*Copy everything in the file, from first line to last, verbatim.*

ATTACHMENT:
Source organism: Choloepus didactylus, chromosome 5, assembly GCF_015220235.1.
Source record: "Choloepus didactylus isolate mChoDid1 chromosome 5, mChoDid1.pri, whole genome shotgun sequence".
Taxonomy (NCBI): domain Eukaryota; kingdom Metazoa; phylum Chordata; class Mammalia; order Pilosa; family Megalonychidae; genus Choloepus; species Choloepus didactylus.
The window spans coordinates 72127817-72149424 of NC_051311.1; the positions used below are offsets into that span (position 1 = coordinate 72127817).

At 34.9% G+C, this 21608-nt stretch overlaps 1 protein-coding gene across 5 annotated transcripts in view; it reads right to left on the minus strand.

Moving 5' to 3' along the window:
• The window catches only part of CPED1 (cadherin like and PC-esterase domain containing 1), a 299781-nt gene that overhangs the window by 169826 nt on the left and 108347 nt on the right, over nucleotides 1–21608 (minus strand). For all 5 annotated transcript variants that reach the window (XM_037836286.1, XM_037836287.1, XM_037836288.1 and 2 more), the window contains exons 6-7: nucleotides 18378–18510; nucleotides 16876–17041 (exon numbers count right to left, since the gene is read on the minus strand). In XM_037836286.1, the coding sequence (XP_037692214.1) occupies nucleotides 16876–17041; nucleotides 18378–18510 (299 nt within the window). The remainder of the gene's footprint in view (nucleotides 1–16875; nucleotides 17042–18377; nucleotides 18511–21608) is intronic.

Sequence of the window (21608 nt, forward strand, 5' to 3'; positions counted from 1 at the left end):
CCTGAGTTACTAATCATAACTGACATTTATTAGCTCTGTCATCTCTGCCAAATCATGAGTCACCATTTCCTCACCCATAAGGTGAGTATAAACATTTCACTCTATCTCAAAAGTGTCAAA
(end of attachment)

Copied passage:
Source organism: Choloepus didactylus, chromosome 5, assembly GCF_015220235.1.
Source record: "Choloepus didactylus isolate mChoDid1 chromosome 5, mChoDid1.pri, whole genome shotgun sequence".
Taxonomy (NCBI): domain Eukaryota; kingdom Metazoa; phylum Chordata; class Mammalia; order Pilosa; family Megalonychidae; genus Choloepus; species Choloepus didactylus.
The window spans coordinates 72127817-72149424 of NC_051311.1; the positions used below are offsets into that span (position 1 = coordinate 72127817).

At 34.9% G+C, this 21608-nt stretch overlaps 1 protein-coding gene across 5 annotated transcripts in view; it reads right to left on the minus strand.

Moving 5' to 3' along the window:
• The window catches only part of CPED1 (cadherin like and PC-esterase domain containing 1), a 299781-nt gene that overhangs the window by 169826 nt on the left and 108347 nt on the right, over nucleotides 1–21608 (minus strand). For all 5 annotated transcript variants that reach the window (XM_037836286.1, XM_037836287.1, XM_037836288.1 and 2 more), the window contains exons 6-7: nucleotides 18378–18510; nucleotides 16876–17041 (exon numbers count right to left, since the gene is read on the minus strand). In XM_037836286.1, the coding sequence (XP_037692214.1) occupies nucleotides 16876–17041; nucleotides 18378–18510 (299 nt within the window). The remainder of the gene's footprint in view (nucleotides 1–16875; nucleotides 17042–18377; nucleotides 18511–21608) is intronic.

Sequence of the window (21608 nt, forward strand, 5' to 3'; positions counted from 1 at the left end):
CCTGAGTTACTAATCATAACTGACATTTATTAGCTCTGTCATCTCTGCCAAATCATGAGTCACCATTTCCTCACCCATAAGGTGAGTATAAACATTTCACTCTATCTCAAAAGTGTCAAA